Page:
6. To suggest how religion may become an integral part of general education, without violating the spirit of the Constitution regarding separation of church and state, when a functional view of religion is used and its primary goals are kept clear of sectarian controversies.
7. To encourage religious leaders discontented with existing conditions to co-operate in experimental studies, to seek alliance with like-minded persons, and to find faith in the possibilities of creative development (15-16). "
(1937) The R.E.A. must go on (This report provides important insights into the depression environment in which Chave urged continuation of the R. E. A. The report also gives some sense of the steadying role Chave played during the difficult Depression Years). Religious Education, (32 (3), 242. When the Executive Committee found the income slowing down this fall they felt it was time to discover whether the members of the Board and other old time friends felt the time had come for the Association to quit. An organization cannot run without money even when it has no field secretary to support. Receipts were not sufficient to justify the committee in going ahead with the publication of the fall number of Religious Education, and they had no authority to go into debt. A questionnaire was sent out, and special meetings of the Board were held in New York and Chicago. Difficulties were frankly faced but there was almost unanimous agreement that the Religious Education Association was needed and must go on. A Chicago committee has been appointed to build up current income so that the journal can be issued regularly, and office expenses met without delay. An eastern committee has volunteered to liquidate the old debt and already an excellent start has been made in pledges by members of the Board. A hundred persons agreeing to pay ten dollars a year could clean up the debt and give us a chance to move forward on a new basis. It has been decided to dispense with the 1938 Annual Convention and to focus attention on district meetings. Only a small portion of our members can attend the Convention but groups may be formed anywhere. We need conferences on various subjects, and we need experimentation and research which only small numbers can handle. McKibben and Marriott have some excellent plans underway for the program membership committees and will be heard from repeatedly. Give them a good hearing and response. For thirty-five years we have don pioneering work. It has had wide influence. There is greater need today for the Religious Education Association than at any time in its history. Young leaders need to be enlisted, a wider circle of friends made, and issues critical to religion and education met in constructive, cooperative, creative fashion. The R.E.A. moves into a new day.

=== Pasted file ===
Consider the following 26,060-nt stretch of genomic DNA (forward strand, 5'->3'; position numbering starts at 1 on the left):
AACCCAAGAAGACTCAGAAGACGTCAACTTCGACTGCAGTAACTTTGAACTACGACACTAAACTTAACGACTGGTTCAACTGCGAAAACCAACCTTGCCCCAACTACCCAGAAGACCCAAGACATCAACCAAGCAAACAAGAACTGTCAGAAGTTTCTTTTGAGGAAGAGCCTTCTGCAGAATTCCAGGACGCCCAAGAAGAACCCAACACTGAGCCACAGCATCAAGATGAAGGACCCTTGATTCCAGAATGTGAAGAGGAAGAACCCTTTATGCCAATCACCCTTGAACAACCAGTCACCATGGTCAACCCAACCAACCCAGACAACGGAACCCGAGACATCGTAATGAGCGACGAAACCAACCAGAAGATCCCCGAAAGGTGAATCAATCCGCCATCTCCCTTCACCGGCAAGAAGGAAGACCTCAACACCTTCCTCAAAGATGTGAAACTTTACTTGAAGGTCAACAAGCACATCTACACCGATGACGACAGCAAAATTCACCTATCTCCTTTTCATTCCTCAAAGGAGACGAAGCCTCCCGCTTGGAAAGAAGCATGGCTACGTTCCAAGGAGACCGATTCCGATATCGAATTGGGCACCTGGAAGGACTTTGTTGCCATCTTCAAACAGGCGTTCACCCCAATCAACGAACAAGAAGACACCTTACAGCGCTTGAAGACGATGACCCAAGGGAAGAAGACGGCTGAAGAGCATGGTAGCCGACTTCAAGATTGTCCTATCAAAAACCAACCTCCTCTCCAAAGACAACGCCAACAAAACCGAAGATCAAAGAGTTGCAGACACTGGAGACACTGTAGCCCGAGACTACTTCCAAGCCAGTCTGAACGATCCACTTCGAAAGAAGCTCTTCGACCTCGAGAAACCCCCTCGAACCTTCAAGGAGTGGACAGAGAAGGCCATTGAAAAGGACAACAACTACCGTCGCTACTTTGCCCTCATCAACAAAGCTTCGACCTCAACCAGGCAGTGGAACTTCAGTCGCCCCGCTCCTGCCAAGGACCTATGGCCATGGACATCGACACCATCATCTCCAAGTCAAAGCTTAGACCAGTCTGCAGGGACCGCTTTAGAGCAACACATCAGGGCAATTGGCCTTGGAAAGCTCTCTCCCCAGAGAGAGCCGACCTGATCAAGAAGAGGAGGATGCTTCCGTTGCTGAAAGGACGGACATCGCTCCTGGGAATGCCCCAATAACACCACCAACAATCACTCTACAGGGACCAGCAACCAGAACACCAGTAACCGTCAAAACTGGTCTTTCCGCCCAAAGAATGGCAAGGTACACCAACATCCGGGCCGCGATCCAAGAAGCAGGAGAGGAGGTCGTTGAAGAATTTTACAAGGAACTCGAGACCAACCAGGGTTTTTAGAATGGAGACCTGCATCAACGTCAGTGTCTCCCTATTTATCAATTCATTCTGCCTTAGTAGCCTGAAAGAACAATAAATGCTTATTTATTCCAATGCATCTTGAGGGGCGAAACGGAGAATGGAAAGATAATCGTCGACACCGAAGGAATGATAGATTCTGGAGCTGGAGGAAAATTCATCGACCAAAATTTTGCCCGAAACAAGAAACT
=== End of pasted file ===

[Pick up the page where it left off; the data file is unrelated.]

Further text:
• (1950). Religious education for liberal progressives: a statement. Religious Education, 45 (2) 67-72. This is very important reading for gaining a perspective on Chave's understanding of the role and future of religious education.
  • (1947). A functional approach to religious education. Chicago: University of Chicago Press. By almost any measure, this is the most important of Chave's writings. Not only is it a competent introduction to his approach, it is perhaps the best statement available about the philosophical and educational underpinnings of the Religious Education Movement toward the end of its heyday.
  • (1947). Religion in General Education. Journal of general education. 1 (July), 301-305. An excellent summary of Chave's chief concerns presented for a different readership than his usual articles for religious educators.
  • (1944). Today and tomorrow in religious education. Religious Education, 39 (4), 225-249.

Author Information

Harold W. Burgess

Harold W. Burgess, Ph.D., Notre Dame, is Emeritus Professor of Christian Education and Pastoral Ministry at Asbury Theological Seminary. He is best known for his widely used textbook,Models of Religious Education. Burgess's most recent contribution to the field isThe Role of Teaching in Sustaining the Church(Bristol House, Ltd., 2004).